The Beast Named Abandonment

Abandonment is defined as “being left completely and finally; forsaken utterly; deserted.” Stated in such cold, clinical terms, it can lack much feeling. But when those terms have skin on them, when they have gotten to know you down to the core of who you are, when they have drawn you into a place of vulnerable relationship with you, and then when they leave you completely and finally, utterly forsake you, and desert your heart, things change.

Abandonment is no longer an abstract concept that other people might encounter: it becomes your own personal monster, following you around and nipping at your heels whenever you meet someone you think could be a good friend. It gnaws at you in the midst of arguments with your loved ones. It whispers dark thoughts in the dead of night. It says you’re not worth sticking around for, regardless of how good or pretty or useful or efficient or productive or (fill in the blank) you could ever be. Abandonment is not a lack of awareness of your existence—it’s a purposeful choice to leave you to fend for yourself. And this being left behind is nightmarish when it is perpetrated by sinful humans, but it is unbearable when you become convinced that the God who is supposed to “so love the world” will (or may, depending on your behavior) utterly forsake you, along with everybody else.

Fortunately, unattached to your fickle windswept feelings, God has placed solid truth for you to cling to as to a lifeline:

For my father and my mother have forsaken me, but the Lord will take me in.

(Psalm 27:10)

Be strong and courageous. Do not fear, for it is the Lord your God who goes with you. He will not leave you or forsake you.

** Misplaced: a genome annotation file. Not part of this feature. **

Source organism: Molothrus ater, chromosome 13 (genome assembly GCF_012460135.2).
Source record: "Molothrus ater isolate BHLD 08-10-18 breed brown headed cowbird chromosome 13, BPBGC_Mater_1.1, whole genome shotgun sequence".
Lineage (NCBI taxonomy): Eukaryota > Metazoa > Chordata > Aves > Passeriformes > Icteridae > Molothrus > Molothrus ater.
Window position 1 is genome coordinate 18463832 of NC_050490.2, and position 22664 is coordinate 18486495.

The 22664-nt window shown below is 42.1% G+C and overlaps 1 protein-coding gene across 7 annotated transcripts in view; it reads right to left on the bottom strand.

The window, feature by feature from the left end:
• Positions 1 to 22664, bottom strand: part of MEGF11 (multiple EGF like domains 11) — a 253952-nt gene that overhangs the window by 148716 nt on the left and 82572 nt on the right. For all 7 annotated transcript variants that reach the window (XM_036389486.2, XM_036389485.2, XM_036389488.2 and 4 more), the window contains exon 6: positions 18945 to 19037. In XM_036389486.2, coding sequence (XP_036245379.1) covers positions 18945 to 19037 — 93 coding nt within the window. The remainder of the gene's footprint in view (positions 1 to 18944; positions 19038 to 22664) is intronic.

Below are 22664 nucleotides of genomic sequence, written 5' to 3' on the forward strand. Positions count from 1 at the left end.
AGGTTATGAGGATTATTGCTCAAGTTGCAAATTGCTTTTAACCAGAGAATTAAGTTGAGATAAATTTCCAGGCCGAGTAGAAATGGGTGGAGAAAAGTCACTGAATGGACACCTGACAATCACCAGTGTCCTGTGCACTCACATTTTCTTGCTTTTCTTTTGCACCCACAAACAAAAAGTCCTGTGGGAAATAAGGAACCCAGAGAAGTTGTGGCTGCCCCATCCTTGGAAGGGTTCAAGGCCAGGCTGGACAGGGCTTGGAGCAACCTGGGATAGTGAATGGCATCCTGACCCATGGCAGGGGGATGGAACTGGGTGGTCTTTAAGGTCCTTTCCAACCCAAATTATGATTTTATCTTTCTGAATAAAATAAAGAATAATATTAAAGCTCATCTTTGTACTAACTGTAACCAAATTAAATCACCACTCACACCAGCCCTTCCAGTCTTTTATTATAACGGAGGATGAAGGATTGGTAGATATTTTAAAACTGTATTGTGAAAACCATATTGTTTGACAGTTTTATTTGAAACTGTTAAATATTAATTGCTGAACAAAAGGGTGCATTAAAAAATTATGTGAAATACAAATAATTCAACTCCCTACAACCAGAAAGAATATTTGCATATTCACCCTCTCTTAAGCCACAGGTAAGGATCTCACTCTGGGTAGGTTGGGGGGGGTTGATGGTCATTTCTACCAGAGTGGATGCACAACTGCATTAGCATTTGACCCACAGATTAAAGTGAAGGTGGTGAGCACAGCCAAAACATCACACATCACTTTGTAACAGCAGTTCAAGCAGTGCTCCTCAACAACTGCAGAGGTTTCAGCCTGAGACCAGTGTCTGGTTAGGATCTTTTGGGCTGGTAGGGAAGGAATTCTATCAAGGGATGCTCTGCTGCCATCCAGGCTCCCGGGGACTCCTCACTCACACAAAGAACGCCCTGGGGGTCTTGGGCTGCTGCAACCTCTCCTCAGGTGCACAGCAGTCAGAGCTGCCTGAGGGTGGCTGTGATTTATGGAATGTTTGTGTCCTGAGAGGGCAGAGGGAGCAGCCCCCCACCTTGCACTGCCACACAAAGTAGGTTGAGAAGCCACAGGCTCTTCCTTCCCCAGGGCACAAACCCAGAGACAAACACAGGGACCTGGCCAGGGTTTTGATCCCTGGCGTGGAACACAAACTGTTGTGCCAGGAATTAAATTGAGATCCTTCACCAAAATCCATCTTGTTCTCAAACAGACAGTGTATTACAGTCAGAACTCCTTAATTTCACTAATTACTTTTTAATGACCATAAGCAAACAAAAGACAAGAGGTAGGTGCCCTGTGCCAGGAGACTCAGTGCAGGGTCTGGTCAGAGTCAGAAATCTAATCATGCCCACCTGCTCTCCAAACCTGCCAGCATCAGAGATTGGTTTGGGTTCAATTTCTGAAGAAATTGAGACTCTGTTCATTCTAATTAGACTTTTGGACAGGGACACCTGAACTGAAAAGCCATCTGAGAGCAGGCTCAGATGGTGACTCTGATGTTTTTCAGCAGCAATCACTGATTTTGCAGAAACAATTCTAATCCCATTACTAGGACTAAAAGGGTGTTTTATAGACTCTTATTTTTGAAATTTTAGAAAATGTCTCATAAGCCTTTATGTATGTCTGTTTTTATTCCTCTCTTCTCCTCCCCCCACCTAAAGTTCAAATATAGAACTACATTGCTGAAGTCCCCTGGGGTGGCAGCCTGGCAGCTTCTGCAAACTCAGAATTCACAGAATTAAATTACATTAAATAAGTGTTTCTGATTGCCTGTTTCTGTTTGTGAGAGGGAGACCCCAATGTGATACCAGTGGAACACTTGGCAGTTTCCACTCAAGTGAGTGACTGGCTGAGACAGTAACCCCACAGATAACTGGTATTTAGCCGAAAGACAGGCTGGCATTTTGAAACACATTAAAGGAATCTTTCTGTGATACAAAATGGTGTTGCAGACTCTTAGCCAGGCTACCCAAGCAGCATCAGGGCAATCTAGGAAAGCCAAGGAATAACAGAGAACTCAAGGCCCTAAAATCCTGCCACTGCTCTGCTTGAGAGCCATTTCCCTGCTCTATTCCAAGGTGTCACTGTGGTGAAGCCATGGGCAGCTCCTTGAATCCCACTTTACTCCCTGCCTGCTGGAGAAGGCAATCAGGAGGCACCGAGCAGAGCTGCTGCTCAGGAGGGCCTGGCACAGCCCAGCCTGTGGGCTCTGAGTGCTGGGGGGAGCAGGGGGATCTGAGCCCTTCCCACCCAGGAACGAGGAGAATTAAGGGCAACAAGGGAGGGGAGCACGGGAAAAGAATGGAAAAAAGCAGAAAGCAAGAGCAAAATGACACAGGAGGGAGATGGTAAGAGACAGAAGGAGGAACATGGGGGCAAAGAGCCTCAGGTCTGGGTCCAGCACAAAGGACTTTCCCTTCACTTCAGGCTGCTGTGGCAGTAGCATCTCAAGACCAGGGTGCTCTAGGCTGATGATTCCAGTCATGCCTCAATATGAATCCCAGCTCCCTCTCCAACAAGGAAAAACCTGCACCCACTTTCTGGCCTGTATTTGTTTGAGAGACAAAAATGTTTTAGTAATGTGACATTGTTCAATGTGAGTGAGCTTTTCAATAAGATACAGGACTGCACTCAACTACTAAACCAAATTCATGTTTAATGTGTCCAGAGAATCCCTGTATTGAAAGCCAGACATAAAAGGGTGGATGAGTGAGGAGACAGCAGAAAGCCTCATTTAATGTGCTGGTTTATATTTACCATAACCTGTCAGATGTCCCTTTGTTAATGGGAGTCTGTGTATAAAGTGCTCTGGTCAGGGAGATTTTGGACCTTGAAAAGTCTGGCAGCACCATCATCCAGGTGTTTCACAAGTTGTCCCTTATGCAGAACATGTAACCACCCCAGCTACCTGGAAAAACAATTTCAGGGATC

(Deuteronomy 31:6)

For I am sure that neither death nor life, nor angels nor rulers, nor things present nor things to come, nor powers, nor height nor depth, nor anything else in all creation, will be able to separate us from the love of God in Christ Jesus our Lord.

(Romans 8:38-39)

“Can a woman forget her nursing child, that she should have no compassion on the son of her womb? Even these may forget, yet I will not forget you. Behold, I have engraved you on the palms of my hands.”

(Isaiah 49:15-16)

“Fear not, for I am with you; be not dismayed, for I am your God; I will strengthen you, I will help you, I will uphold you with my righteous right hand.”

(Isaiah 41:10)

“And behold, I am with you always, to the end of the age.”

(Matthew 28:20)

He Himself has said, “I will never desert you, nor will I ever forsake you.”

(Hebrews 13:5)

Really, abandonment issues for the Christian come down to a choice: am I going to believe my feelings, which come and go, and make God a liar, or am I willing to submit my heart and thoughts to Him, refusing to let my emotions dictate the truth of the unchanging Lord? Abandonment is malicious; but when proper perspective holds your heart tight, that fear becomes the abominable snowman at the end of the old Rudolph film: it’s lost all of its teeth!

As believers, we are to mirror the heart of Jesus to our world. He will never leave us alone, so we are to be irritatingly persistent in our love for and presence with others. We have been invited into the family of God, and anybody who has sat through one event with their relatives knows that although you can’t choose your family, nothing can happen that will make your family stop being your family. But even if—even if—every single Christian we know turns and runs away, we have the Father heart of God to run to, and there we find we’re home.

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